A Venn diagram of Alabama’s Ghost would show it occupying a spot between hippiesploitation film, art film, horror film, and probably a dozen more genres. It is a truly bizarro work that hurls itself from one plot point to the next, never really worrying about staying coherent. It never wholly dissolves into nonsense and keeps enough of a plot going for the viewer to hang on by their fingernails. It’s the kind of movie that will just throw vampires and robot duplicates into the mix without explanation and it expects you to keep up, or at least not worry about it.
After a lengthy crawl explaining a cosmically powerful form of hashish and its potential for world domination, we are introduced to Alabama (Christopher Brooks), a janitor at a nightclub called Earthquake McGoon’s. While storing some stuff away in the basement, Alabama drives a forklift through a wall and discovers the belongings of Carter the Great, a famous magician. He also finds a box of the aforementioned hashish. The box has an address on it, and Alabama decides to return it. He meets an old woman (Kent Grantham) who tells him to keep it, and she will even help him learn Carter’s tricks so he can become a world famous magician. This is where the vampires and robots (plus an elephant) get involved in plot to take over the world.
Christopher Brooks is terrific as Alabama. He’s charismatic while at the same time a bit of a coward and a buffoon. Still, faced with an evil force looking to use him to it's own end, you can’t help but root for the guy. Kent Grantham plays numerous roles in the film, and embodies them all with a sleazy malevolence, probably his best character is Moxie, assistant to Alabama and secret member of a vampire cult. There really isn’t a bad performance in the whole film, especially notable since so many characters are so cartoonish and broad.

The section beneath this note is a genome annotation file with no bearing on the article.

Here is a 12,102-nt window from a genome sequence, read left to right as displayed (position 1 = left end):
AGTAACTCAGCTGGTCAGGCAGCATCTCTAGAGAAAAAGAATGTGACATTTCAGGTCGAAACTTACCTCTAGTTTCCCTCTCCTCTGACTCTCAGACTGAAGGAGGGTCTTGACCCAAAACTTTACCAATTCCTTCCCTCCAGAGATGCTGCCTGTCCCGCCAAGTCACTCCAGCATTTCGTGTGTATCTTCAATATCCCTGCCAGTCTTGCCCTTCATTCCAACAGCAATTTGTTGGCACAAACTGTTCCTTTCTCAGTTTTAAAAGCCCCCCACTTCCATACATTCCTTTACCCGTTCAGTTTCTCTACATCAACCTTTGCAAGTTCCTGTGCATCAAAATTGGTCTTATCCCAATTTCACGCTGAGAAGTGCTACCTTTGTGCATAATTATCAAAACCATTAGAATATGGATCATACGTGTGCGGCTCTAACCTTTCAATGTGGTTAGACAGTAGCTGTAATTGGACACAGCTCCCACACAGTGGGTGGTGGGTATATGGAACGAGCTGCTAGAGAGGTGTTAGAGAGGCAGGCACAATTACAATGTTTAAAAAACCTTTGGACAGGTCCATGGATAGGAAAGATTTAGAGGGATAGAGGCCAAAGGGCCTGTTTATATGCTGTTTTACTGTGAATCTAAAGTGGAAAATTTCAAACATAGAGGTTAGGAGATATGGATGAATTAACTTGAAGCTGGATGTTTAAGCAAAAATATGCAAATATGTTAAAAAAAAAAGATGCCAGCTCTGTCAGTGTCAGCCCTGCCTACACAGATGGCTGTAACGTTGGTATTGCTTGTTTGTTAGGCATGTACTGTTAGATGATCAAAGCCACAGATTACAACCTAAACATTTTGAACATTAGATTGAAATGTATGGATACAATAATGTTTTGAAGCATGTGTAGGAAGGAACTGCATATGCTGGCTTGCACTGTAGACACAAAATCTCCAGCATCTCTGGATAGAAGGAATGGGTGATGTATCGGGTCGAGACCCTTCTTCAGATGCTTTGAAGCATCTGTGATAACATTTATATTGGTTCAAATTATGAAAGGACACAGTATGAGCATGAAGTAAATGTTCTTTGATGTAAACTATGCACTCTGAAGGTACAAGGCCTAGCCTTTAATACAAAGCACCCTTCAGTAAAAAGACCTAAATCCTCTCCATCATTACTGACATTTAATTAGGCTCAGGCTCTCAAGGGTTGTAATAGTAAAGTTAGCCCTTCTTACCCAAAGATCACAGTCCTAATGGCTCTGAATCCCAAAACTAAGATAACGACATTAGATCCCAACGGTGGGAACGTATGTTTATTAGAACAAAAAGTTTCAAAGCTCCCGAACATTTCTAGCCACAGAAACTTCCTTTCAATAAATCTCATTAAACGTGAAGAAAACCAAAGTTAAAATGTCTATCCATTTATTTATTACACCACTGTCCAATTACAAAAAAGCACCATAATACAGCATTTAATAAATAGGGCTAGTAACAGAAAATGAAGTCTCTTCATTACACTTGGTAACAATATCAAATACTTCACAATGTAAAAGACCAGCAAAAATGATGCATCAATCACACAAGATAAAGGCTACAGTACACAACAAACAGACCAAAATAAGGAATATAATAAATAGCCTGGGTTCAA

There is no shortage of spectacle in Alabama’s Ghost, Frederic Hobb’s own "Art Cars" are on display looking something a cross between a mummified dinosaur and a Cadillac. There is a factory complete with conveyor belt for feeding vampires that is actually quite disturbing, and a finale that includes motorcycles, panicked crowds, explosions and an elephant on a rampage. Say what you want about the film’s coherency, there is rarely a dull moment.
There only seems to be a murky VHS version available these days, so it is difficult to say how the movie is actually supposed to look. Hobbs doesn’t have a huge body of film work and I hope one day he will get the recognition his deserves for injecting genre films with a certain level of art film weirdness and without ever becoming pretentious or dull. I would highly recommend some of his other works, Godmonster of Indian Flats, and Roseland. Alabama’s Ghost stands out as his finest film and one I very much encourage you to see.